A Tale Of Fear

According to many, I’ve been in danger the moment I crossed the border into Mexico and not to mention, specific locations and times that are labeled “dangerous”. Although this is true in some sense, I think it’s more complicated than at first glance.


Since the dawn of communities, people have told tales of fear. In essence, the tales go like this, “Little one, don’t leave the community, there are monsters lurking in the darkness, and on the other side of the fence. The darkness will swallow you and we will never see you again. Stay close to your people. Stay in line. We need you”

Part of this tale was told to me by friends and family. They said it was too dangerous, that I’d be robbed, I might need to be rescued, or I might die. Everyone had similar reactions, even Mexicans who regularly visited Mexico.

Yet, here I am. It’s been nearly 5 months since I crossed the US-Mexico border knowing nothing about the culture or language and I have yet to be a character in a dangerous story. I haven’t been beaten, robbed, or threatened. Nobody has laid a hand on me, I’ve been unscathed. (knock on wood) Perhaps I’m just lucky. I am a male, American, and white. I’m also athletically built with a deceiving age of about 30 and I got a heartwarming personality. Haha It’s a combo commanding some sort of respect around here. Locals go out of their way for me, give me the benefit of the doubt, and more. But I’m not so special because I think you, more or less, could experience the same good-natured treatment that I’ve received.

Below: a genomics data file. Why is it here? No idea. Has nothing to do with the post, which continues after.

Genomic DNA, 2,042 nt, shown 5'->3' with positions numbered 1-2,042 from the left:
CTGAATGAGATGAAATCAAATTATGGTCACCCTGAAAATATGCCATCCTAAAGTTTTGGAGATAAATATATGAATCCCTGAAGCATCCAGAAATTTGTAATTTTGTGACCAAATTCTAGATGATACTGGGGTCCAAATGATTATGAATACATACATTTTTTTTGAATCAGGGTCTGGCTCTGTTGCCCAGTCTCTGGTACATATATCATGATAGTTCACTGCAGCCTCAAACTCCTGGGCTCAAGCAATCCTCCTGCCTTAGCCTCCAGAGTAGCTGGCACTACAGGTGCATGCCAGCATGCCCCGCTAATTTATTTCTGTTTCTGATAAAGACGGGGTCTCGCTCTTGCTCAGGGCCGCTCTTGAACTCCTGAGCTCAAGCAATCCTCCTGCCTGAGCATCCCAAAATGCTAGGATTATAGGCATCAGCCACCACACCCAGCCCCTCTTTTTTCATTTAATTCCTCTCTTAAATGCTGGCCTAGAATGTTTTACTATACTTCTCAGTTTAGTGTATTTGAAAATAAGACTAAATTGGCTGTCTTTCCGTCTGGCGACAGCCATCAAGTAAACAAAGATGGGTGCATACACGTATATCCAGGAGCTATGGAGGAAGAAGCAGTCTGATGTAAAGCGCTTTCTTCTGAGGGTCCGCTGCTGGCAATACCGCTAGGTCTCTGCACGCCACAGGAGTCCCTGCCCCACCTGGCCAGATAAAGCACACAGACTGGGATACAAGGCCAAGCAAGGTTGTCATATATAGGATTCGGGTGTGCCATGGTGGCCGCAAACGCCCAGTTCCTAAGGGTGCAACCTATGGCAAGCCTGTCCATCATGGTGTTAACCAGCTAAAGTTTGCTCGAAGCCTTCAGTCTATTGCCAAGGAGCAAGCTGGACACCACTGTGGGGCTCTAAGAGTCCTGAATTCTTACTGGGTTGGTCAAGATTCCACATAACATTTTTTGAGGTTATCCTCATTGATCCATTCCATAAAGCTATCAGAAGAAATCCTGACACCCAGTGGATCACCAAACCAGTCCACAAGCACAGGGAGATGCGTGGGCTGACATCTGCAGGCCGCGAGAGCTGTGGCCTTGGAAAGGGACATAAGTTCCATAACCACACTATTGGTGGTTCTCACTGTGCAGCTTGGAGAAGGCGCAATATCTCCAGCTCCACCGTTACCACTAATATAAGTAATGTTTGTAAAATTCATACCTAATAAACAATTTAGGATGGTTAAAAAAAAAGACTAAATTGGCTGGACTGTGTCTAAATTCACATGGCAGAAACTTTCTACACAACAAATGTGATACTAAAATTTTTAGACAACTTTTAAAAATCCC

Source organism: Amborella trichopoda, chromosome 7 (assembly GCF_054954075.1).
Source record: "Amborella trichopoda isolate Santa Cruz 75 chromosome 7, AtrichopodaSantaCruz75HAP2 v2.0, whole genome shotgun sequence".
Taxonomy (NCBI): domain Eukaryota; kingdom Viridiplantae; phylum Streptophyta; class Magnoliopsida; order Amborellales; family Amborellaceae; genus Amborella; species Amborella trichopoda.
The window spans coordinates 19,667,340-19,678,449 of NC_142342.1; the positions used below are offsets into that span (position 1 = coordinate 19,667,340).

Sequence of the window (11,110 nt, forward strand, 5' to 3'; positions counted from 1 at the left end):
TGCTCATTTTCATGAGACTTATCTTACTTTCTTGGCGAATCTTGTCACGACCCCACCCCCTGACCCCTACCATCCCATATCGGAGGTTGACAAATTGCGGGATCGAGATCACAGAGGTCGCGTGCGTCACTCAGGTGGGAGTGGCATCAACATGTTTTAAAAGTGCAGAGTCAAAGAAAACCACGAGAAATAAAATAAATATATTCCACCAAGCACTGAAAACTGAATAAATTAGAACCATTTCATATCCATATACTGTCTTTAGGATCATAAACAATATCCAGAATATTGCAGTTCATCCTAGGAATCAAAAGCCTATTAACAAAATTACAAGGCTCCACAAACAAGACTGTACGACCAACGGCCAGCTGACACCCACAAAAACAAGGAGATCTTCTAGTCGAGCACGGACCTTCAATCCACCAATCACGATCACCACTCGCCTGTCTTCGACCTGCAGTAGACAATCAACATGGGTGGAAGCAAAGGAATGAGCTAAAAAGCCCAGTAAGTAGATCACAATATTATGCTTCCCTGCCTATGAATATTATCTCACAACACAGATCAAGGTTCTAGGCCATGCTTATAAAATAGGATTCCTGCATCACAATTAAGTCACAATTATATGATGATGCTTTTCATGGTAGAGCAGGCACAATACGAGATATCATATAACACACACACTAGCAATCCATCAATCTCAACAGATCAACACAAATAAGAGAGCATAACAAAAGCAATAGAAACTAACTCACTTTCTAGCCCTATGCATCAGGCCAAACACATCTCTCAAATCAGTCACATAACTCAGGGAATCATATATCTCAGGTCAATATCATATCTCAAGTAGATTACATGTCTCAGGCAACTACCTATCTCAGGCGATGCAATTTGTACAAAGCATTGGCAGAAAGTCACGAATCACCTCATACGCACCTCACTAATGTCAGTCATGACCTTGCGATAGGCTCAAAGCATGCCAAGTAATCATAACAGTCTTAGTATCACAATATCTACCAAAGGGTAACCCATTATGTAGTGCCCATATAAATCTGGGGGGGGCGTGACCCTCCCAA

And that’s the point that I want to make.

The foreign lands to America’s south are not the tales of fear I was told. They aren’t the stories I saw on the news or in movies. What I was told and led to believe was wrong, but it’s dangerous in a different way. Let me explain

In our homes there is danger. We just know how to navigate it. It’s something we’ve done before and in many cases, we become blind to it and adapted. Then, when we venture out of home, into the unknown, we are in unmapped territory. It’s a place of discovery, where we encounter new people, places, ideas, etc. So, the difference between being home and being in foreign lands is not that danger is in one place and not in the other but it’s that danger is either mapped or not-yet-mapped. A good example of this type of danger are the 100’s of manholes and drains that are coverless; literal holes in streets and sidewalks that are dangerous for everyone, but especially for someone who has not-yet-mapped it.

Thanks for reading

The attached photo was taken several days ago in Santa Ana and is not even the worst of it. (I’ve seen 4 coverless manholes scattered across a 200-yard section, on one side of a four-lane road.) The drain is on the corner of two one-way streets where the car in the photo has the option to turn left or keep straight. The pedestrian sidewalk drops off directly into the drain


These photos were taken in Mexico

Analyzing and Attempting to Understand Fear with Dots